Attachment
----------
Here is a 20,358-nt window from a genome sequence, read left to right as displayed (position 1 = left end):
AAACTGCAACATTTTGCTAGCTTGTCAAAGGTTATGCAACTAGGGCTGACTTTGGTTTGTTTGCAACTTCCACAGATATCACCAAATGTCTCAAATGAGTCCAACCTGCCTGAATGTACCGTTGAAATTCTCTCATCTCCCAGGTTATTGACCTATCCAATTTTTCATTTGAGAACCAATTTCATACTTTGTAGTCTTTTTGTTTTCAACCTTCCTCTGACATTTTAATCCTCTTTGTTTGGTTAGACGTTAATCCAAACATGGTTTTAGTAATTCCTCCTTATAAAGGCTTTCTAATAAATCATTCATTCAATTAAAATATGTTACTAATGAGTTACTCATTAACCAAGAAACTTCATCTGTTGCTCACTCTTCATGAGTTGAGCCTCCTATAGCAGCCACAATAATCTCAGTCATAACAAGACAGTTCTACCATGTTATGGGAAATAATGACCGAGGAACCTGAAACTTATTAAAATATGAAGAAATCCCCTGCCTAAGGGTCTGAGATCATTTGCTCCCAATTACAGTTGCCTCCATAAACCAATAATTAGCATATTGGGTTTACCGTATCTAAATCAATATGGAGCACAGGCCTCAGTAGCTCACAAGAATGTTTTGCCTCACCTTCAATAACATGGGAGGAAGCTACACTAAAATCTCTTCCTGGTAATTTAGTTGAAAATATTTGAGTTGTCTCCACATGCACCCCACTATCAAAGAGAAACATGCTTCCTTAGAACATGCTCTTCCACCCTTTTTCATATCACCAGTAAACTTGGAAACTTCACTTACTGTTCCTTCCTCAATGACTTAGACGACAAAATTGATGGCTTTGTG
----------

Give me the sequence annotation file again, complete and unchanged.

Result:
Here is a 20,358-nt window from a genome sequence, read left to right as displayed (position 1 = left end):
AAACTGCAACATTTTGCTAGCTTGTCAAAGGTTATGCAACTAGGGCTGACTTTGGTTTGTTTGCAACTTCCACAGATATCACCAAATGTCTCAAATGAGTCCAACCTGCCTGAATGTACCGTTGAAATTCTCTCATCTCCCAGGTTATTGACCTATCCAATTTTTCATTTGAGAACCAATTTCATACTTTGTAGTCTTTTTGTTTTCAACCTTCCTCTGACATTTTAATCCTCTTTGTTTGGTTAGACGTTAATCCAAACATGGTTTTAGTAATTCCTCCTTATAAAGGCTTTCTAATAAATCATTCATTCAATTAAAATATGTTACTAATGAGTTACTCATTAACCAAGAAACTTCATCTGTTGCTCACTCTTCATGAGTTGAGCCTCCTATAGCAGCCACAATAATCTCAGTCATAACAAGACAGTTCTACCATGTTATGGGAAATAATGACCGAGGAACCTGAAACTTATTAAAATATGAAGAAATCCCCTGCCTAAGGGTCTGAGATCATTTGCTCCCAATTACAGTTGCCTCCATAAACCAATAATTAGCATATTGGGTTTACCGTATCTAAATCAATATGGAGCACAGGCCTCAGTAGCTCACAAGAATGTTTTGCCTCACCTTCAATAACATGGGAGGAAGCTACACTAAAATCTCTTCCTGGTAATTTAGTTGAAAATATTTGAGTTGTCTCCACATGCACCCCACTATCAAAGAGAAACATGCTTCCTTAGAACATGCTCTTCCACCCTTTTTCATATCACCAGTAAACTTGGAAACTTCACTTACTGTTCCTTCCTCAATGACTTAGACGACAAAATTGATGGCTTTGTG